Sheffield – Endcliffe Hall
Date: 31st May 2014
Time: 9.00 pm – 2:00am
81 Endcliffe Vale Rd
Never Investigated By Any Other Paranormal Team And Is Exclusive Only To The Uk Ghost Hunts Team.
Many Unexplained Figures And Noices Have Been Said To Roam The Hall Over The Years As Uk Ghost Hunts And Guests Will Now Investigate This Great Location
The Endcliffe estate can be traced back to 1333 when John de Elcliffe was awarded a financial grant, at that time the estate extended considerably and took in land between the Porter and Sheaf valleys. It is believed that the first Endcliffe Hall was built in the reign of George II (1727 – 1760) although Sheffield historian J. Edward Vickers says there may have been an earlier building on the site. The hall was owned from 1818 by the merchant William Hodgson and included 50 acres of land and cost £6,700. The hall later passed to Henry Wilkinson, a Sheffield silversmith before being bought by John Brown in August 1860.
Brown had previously lived at the large seven bedroomed house of Shirle Hill in Cherry Tree Road, Nether Edge and entertained the Prime Minister Lord Palmerston there in 1862. However Brown was looking for a more impressive structure to entertain his visitors and wanted a building that was “…. specially adapted for dispensing hospitalities on a scale worthy of such distinguished visitors”. Brown’s first action on acquiring the building was to pull the old hall down and replace it with the current building which cost £100,000 to build with a further £60,000 spent on the furnishings. Brown was determined to use Sheffield craftsmen during the work on the hall and in addition to the architects Flockton & Abbot he employed local firms such as John Jebson Smith (staircases), Longden & Co. (kitchen stoves), Messrs Craven (ornamental plasterwork), William Gibson (carpentry), Mr Pitt (plumbing and glazing) and John and Joseph Rogers (decorating).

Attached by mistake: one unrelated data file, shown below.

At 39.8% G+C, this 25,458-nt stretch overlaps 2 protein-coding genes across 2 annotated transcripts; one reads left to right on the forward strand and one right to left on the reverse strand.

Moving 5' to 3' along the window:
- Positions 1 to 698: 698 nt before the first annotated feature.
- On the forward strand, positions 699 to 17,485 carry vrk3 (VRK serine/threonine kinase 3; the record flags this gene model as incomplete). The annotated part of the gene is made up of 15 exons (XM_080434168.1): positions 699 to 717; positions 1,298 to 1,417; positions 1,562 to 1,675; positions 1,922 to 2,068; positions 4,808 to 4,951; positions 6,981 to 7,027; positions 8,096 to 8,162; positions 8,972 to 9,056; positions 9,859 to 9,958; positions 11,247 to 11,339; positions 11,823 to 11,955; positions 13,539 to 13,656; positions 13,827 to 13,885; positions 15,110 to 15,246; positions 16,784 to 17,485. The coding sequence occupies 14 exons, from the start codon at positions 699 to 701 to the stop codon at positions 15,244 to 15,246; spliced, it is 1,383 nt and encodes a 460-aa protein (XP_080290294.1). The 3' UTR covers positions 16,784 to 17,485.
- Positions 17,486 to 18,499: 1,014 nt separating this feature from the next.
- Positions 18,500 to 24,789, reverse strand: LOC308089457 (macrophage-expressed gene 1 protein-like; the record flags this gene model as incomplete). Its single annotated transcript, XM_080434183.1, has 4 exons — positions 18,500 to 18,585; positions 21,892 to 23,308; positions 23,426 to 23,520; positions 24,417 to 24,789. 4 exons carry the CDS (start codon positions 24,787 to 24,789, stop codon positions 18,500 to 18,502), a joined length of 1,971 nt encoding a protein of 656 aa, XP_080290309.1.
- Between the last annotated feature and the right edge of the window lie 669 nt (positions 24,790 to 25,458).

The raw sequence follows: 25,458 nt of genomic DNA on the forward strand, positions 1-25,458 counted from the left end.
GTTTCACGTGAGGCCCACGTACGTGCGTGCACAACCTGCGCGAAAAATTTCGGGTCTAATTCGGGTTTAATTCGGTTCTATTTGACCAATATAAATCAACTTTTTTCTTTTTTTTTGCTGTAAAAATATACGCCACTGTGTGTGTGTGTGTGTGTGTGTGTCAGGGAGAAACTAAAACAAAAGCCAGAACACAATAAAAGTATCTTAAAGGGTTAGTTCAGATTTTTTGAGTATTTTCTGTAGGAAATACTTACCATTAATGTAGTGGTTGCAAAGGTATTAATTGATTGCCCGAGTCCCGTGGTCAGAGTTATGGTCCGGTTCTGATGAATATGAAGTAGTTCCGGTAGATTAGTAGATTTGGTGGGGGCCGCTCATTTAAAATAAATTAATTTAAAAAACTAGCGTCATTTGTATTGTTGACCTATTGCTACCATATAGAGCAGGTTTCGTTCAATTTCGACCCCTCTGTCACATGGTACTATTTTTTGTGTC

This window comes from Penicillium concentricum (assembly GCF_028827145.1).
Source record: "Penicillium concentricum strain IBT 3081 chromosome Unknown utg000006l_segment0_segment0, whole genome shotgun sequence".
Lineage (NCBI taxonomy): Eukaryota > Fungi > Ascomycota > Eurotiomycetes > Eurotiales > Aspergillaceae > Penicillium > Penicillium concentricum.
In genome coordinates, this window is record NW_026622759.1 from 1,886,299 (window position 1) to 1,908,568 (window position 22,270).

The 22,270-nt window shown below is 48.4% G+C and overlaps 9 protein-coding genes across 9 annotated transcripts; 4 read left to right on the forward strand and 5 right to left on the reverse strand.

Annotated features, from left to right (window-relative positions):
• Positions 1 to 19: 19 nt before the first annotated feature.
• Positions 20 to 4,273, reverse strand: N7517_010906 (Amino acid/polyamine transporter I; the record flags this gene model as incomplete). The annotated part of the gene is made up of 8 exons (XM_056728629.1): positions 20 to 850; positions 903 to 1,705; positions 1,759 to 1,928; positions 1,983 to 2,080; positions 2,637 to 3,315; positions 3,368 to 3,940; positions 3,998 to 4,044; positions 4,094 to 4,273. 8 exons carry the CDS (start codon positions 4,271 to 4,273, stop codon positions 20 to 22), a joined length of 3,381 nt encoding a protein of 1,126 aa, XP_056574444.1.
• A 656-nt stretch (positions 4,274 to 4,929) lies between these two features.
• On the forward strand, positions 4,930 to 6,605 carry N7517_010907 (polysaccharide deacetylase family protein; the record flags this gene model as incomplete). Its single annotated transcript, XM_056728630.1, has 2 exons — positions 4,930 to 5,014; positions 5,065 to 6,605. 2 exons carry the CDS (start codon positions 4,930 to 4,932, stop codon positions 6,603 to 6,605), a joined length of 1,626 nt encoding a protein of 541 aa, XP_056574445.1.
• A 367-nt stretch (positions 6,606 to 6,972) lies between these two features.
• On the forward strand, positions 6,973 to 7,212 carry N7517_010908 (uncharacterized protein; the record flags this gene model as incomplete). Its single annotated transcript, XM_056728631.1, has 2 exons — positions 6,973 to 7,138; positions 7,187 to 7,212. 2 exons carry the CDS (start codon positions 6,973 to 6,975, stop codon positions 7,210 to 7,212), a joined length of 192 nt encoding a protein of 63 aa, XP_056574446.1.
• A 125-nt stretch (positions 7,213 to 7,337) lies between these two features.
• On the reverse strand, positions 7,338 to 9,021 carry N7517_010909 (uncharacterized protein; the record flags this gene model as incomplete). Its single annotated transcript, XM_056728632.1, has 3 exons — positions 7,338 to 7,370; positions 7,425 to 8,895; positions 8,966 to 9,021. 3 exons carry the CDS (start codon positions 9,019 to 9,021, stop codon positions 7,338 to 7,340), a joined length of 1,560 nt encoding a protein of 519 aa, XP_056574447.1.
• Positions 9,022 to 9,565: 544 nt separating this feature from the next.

Such was the rarity of such a fine building being erected in Sheffield at that time, that when the hall was finished it was opened to the public for three days attracting huge crowds and much praise with the Sheffield Telegraph calling it, “the public advantage of personal munificence” in its edition of 24 May 1865. After the death of his wife in 1881, Brown gradually withdrew from public life, his health deteriorated and he spent increasing amounts of time in southern England. John Brown left Endcliffe Hall for the last time in 1892 and sold Endcliffe Hall for £26,000 in 1895 (a year before his death) to Barber Brothers and Wortley for building development. The development never took place and various plans were proposed for the future of the hall, which in the interim hosted exhibitions and dances.